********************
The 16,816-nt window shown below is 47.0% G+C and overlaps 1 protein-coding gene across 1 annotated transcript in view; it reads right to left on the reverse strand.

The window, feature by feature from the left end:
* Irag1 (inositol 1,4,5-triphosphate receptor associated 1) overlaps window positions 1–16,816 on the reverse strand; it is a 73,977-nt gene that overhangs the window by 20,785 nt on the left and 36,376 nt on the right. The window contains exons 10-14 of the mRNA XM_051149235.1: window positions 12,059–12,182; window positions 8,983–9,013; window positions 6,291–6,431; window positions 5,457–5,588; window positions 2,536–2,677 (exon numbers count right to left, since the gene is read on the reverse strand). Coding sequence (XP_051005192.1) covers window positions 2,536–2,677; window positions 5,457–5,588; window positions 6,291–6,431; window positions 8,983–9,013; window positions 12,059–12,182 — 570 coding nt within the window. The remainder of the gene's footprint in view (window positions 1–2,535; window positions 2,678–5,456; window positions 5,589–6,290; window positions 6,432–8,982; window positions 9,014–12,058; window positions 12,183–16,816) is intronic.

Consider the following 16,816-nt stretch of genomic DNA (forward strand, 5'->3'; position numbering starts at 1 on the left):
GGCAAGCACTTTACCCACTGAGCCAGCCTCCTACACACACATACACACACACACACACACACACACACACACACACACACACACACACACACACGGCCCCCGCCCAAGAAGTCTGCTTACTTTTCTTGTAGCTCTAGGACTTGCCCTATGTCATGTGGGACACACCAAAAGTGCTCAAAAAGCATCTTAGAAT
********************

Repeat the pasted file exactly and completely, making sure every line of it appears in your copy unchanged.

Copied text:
The 16,816-nt window shown below is 47.0% G+C and overlaps 1 protein-coding gene across 1 annotated transcript in view; it reads right to left on the reverse strand.

The window, feature by feature from the left end:
* Irag1 (inositol 1,4,5-triphosphate receptor associated 1) overlaps window positions 1–16,816 on the reverse strand; it is a 73,977-nt gene that overhangs the window by 20,785 nt on the left and 36,376 nt on the right. The window contains exons 10-14 of the mRNA XM_051149235.1: window positions 12,059–12,182; window positions 8,983–9,013; window positions 6,291–6,431; window positions 5,457–5,588; window positions 2,536–2,677 (exon numbers count right to left, since the gene is read on the reverse strand). Coding sequence (XP_051005192.1) covers window positions 2,536–2,677; window positions 5,457–5,588; window positions 6,291–6,431; window positions 8,983–9,013; window positions 12,059–12,182 — 570 coding nt within the window. The remainder of the gene's footprint in view (window positions 1–2,535; window positions 2,678–5,456; window positions 5,589–6,290; window positions 6,432–8,982; window positions 9,014–12,058; window positions 12,183–16,816) is intronic.

Consider the following 16,816-nt stretch of genomic DNA (forward strand, 5'->3'; position numbering starts at 1 on the left):
GGCAAGCACTTTACCCACTGAGCCAGCCTCCTACACACACATACACACACACACACACACACACACACACACACACACACACACACACACACACGGCCCCCGCCCAAGAAGTCTGCTTACTTTTCTTGTAGCTCTAGGACTTGCCCTATGTCATGTGGGACACACCAAAAGTGCTCAAAAAGCATCTTAGAAT